A Male and Female in Winter plumage in flight. Note the very distinct black breast and neck of the Male, and the long tail.
The Male Long-tailed duck in Winter plumage has a long black tail, a white and grey body, white neck, black breast band, black neck patch and a white head. The bill is pink and black.
Adult Male Winter
General distribution: Breeds in the very North of Europe, namely Scandinavia and Iceland. Winters of the coast around the UK and it's breeding grounds. Considered a globally vulnerable bird, the population is in rapid decline. Around 11,000 birds Winter around the UK but only a fraction of these are seen due to it's maritime habits.
Habitat: The Long-tailed duck is a maritime bird, only coming near to shore because of storms or the need to breed. In the UK they are most often seen in Spring, where they sometimes enter sheltered bays and large estuaries. Occasionally, and often for no apparent reason, a single bird can turn up on a freshwater pond or lake near the sea and stay for long periods. The preferred breeding habitat is remote moorland, often a good distance from the sea.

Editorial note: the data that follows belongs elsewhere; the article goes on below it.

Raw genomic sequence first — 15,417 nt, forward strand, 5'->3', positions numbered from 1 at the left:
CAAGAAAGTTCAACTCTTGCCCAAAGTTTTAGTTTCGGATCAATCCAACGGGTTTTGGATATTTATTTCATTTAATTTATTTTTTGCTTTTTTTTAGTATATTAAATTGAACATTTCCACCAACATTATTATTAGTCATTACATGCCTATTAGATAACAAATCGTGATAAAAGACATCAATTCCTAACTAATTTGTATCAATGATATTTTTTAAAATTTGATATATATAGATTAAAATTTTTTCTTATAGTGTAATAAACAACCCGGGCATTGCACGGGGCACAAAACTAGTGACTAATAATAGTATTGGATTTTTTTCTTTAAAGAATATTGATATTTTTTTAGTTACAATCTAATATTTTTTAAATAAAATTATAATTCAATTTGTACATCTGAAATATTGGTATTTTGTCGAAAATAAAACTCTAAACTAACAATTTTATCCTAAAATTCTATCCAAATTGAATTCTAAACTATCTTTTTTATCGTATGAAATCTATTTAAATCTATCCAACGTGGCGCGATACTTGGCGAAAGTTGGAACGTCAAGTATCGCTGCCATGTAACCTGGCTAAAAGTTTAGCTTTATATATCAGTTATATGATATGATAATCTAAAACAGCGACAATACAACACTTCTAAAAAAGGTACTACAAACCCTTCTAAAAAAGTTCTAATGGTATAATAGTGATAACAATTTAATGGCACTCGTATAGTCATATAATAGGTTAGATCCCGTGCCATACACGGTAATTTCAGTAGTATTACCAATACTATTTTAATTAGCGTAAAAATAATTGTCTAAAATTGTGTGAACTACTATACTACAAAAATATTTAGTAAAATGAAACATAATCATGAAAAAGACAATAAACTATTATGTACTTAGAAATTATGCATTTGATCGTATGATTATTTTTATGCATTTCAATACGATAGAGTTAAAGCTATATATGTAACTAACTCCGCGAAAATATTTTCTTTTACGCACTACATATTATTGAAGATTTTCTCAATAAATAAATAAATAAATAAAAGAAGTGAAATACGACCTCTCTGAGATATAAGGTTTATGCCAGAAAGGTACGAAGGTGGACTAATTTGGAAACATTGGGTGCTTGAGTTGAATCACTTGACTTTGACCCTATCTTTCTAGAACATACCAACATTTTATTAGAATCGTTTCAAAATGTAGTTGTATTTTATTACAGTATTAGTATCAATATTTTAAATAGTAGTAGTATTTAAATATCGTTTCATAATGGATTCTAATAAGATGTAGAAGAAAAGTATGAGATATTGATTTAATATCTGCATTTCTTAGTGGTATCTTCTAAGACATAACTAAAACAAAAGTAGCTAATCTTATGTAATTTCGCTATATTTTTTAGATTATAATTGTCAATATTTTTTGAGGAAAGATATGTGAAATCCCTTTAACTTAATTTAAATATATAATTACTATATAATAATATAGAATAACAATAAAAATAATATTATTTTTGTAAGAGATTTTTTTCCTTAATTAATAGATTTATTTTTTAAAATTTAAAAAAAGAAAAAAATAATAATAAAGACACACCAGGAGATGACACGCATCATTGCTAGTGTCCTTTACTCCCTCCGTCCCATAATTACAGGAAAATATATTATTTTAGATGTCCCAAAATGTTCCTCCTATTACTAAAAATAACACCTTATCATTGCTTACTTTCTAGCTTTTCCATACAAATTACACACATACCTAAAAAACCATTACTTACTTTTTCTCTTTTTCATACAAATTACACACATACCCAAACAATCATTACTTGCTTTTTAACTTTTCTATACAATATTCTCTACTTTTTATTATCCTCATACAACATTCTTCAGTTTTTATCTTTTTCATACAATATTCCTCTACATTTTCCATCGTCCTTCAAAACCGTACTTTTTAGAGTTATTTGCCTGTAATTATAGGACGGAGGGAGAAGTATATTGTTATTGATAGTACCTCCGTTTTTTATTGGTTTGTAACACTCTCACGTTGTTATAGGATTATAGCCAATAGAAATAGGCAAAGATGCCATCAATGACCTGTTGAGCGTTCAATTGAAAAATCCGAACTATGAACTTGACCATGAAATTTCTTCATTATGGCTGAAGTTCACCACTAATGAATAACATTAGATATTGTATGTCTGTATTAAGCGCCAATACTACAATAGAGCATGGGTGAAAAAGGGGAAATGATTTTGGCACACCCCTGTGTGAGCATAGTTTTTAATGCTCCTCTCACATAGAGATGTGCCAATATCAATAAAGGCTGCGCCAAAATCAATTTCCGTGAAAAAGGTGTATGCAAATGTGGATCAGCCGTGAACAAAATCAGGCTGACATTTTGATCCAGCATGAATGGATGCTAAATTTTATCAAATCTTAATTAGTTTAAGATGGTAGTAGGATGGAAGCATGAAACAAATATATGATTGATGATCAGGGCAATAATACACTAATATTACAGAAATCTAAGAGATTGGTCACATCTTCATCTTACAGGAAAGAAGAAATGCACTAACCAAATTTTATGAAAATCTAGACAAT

Notes: The Long-tailed duck often flocks with Scoters and whilst the seasonal markings of the bird can be confusing they are usually distinctive, even from a distance.
The Female Long-tailed duck is much browner than the Male but she still has a distinctive facial pattern and a pointed tail, although not as long as the Male. The flanks of the Female are bright white, however in the image above she has her wing down covering the flank.
Adult Female Summer
Adult Male Summer (Eclipse)
The Female Long-tailed duck in Summer can be much harder to identify. The primary means of identification are the pointed tail, white neck patch and white band behind the eye.
A Female Long-tailed duck in Winter plumage as is most often seen, at a distance on the open sea.